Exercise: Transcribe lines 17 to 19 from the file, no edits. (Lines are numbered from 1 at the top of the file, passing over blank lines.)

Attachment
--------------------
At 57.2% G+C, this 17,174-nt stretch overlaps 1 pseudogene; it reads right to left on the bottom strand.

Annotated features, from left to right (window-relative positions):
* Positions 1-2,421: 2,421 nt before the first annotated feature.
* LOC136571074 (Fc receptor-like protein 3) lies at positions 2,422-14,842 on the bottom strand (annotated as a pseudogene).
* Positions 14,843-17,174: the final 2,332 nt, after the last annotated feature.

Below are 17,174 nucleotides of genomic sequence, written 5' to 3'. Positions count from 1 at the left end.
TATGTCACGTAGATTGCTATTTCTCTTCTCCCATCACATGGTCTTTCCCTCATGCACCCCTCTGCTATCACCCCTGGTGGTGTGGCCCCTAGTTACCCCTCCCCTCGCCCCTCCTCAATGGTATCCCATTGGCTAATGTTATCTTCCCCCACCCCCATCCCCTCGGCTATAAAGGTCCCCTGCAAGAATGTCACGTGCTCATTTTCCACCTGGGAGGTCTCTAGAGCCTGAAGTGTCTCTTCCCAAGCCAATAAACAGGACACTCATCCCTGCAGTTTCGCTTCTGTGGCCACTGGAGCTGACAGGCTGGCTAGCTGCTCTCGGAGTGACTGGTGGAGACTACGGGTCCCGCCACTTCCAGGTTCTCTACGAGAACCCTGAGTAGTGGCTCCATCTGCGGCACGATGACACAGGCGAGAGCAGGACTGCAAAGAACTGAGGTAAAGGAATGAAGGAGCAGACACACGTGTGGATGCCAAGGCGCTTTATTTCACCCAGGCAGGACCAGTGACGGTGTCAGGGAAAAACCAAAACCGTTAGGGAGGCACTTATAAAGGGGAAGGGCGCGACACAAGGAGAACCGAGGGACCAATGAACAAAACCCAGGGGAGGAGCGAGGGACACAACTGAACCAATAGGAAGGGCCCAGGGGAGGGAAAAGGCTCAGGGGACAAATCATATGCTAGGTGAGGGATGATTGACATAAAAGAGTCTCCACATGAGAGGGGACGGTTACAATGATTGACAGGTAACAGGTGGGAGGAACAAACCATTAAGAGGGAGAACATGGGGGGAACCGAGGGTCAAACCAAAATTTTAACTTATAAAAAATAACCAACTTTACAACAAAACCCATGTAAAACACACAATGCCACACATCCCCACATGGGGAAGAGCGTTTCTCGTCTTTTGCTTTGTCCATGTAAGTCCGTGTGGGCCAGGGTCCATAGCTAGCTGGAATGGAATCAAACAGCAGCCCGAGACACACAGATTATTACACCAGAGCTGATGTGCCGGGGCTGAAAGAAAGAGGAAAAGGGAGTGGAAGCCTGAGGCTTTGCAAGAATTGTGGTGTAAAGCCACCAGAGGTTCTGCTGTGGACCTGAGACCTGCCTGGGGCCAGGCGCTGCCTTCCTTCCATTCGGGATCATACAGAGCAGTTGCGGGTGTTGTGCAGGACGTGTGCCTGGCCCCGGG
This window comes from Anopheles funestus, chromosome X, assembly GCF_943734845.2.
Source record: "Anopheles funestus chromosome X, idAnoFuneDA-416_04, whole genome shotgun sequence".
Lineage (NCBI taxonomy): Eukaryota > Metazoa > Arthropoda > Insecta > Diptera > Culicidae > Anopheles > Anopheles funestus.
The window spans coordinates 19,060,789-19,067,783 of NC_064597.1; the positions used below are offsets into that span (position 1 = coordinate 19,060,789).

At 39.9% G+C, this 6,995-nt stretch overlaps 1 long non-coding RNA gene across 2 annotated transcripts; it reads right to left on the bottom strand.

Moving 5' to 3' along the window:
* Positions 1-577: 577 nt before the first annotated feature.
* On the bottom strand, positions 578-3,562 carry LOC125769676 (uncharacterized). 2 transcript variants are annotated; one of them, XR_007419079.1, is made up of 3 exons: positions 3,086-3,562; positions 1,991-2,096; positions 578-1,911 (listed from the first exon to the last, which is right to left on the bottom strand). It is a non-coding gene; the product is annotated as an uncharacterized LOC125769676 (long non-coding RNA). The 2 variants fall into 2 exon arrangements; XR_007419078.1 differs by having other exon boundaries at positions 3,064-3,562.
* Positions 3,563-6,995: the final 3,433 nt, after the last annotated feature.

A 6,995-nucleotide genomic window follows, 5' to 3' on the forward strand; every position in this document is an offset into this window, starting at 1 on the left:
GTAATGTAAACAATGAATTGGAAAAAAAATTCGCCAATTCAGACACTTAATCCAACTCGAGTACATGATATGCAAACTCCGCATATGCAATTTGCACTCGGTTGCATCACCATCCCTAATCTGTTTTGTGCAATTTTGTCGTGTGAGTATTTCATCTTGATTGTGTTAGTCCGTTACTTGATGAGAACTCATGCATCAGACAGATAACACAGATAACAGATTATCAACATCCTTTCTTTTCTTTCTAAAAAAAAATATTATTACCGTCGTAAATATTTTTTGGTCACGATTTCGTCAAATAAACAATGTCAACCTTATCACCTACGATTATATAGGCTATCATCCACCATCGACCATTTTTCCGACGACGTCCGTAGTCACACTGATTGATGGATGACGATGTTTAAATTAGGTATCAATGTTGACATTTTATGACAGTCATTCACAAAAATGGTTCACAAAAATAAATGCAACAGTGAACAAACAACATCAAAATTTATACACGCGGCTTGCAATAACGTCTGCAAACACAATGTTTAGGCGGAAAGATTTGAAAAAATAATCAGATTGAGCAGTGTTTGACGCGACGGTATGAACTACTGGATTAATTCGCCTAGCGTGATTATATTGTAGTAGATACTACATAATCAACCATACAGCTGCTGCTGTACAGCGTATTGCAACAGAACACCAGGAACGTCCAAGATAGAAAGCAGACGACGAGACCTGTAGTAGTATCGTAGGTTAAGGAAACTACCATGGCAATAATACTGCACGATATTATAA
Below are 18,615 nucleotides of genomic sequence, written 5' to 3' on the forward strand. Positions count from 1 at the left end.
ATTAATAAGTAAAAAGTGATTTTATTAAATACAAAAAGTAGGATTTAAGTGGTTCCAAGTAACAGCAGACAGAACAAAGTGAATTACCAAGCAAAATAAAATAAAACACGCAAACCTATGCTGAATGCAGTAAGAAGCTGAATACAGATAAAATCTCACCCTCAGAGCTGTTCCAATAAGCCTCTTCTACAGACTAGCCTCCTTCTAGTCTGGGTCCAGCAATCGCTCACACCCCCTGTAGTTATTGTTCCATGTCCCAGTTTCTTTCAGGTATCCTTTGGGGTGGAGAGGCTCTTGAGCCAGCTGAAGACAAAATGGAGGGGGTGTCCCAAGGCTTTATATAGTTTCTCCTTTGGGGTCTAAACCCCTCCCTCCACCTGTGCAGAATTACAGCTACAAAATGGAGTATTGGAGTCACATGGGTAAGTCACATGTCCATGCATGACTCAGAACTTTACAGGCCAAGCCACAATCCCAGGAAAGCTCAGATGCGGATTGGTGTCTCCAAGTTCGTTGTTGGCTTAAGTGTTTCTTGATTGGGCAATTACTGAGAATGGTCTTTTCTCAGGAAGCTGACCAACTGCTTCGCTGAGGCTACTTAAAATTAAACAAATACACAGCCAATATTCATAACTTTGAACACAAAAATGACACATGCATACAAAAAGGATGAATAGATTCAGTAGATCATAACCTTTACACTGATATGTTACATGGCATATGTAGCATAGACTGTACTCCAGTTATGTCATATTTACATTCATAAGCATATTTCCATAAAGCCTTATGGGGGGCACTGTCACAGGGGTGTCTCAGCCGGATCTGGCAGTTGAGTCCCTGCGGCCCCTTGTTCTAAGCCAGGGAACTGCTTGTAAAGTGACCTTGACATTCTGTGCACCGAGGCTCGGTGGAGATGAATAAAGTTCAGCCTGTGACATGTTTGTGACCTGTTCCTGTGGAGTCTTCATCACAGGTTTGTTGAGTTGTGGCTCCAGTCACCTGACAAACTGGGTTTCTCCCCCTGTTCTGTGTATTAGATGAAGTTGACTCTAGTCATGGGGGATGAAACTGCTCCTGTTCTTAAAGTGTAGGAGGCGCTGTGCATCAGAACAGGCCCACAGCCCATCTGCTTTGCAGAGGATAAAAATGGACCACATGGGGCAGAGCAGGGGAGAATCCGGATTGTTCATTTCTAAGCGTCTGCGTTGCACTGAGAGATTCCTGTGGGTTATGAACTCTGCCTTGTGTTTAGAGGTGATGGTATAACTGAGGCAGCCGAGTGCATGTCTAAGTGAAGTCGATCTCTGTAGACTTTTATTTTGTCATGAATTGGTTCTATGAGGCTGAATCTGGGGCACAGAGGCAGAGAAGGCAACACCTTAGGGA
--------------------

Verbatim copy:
A 6,995-nucleotide genomic window follows, 5' to 3' on the forward strand; every position in this document is an offset into this window, starting at 1 on the left:
GTAATGTAAACAATGAATTGGAAAAAAAATTCGCCAATTCAGACACTTAATCCAACTCGAGTACATGATATGCAAACTCCGCATATGCAATTTGCACTCGGTTGCATCACCATCCCTAATCTGTTTTGTGCAATTTTGTCGTGTGAGTATTTCATCTTGATTGTGTTAGTCCGTTACTTGATGAGAACTCATGCATCAGACAGATAACACAGATAACAGATTATCAACATCCTTTCTTTTCTTTCTAAAAAAAAATATTATTACCGTCGTAAATATTTTTTGGTCACGATTTCGTCAAATAAACAATGTCAACCTTATCACCTACGATTATATAGGCTATCATCCACCATCGACCATTTTTCCGACGACGTCCGTAGTCACACTGATTGATGGATGACGATGTTTAAATTAGGTATCAATGTTGACATTTTATGACAGTCATTCACAAAAATGGTTCACAAAAATAAATGCAACAGTGAACAAACAACATCAAAATTTATACACGCGGCTTGCAATAACGTCTGCAAACACAATGTTTAGGCGGAAAGATTTGAAAAAATAATCAGATTGAGCAGTGTTTGACGCGACGGTATGAACTACTGGATTAATTCGCCTAGCGTGATTATATTGTAGTAGATACTACATAATCAACCATACAGCTGCTGCTGTACAGCGTATTGCAACAGAACACCAGGAACGTCCAAGATAGAAAGCAGACGACGAGACCTGTAGTAGTATCGTAGGTTAAGGAAACTACCATGGCAATAATACTGCACGATATTATAA
Below are 18,615 nucleotides of genomic sequence, written 5' to 3' on the forward strand. Positions count from 1 at the left end.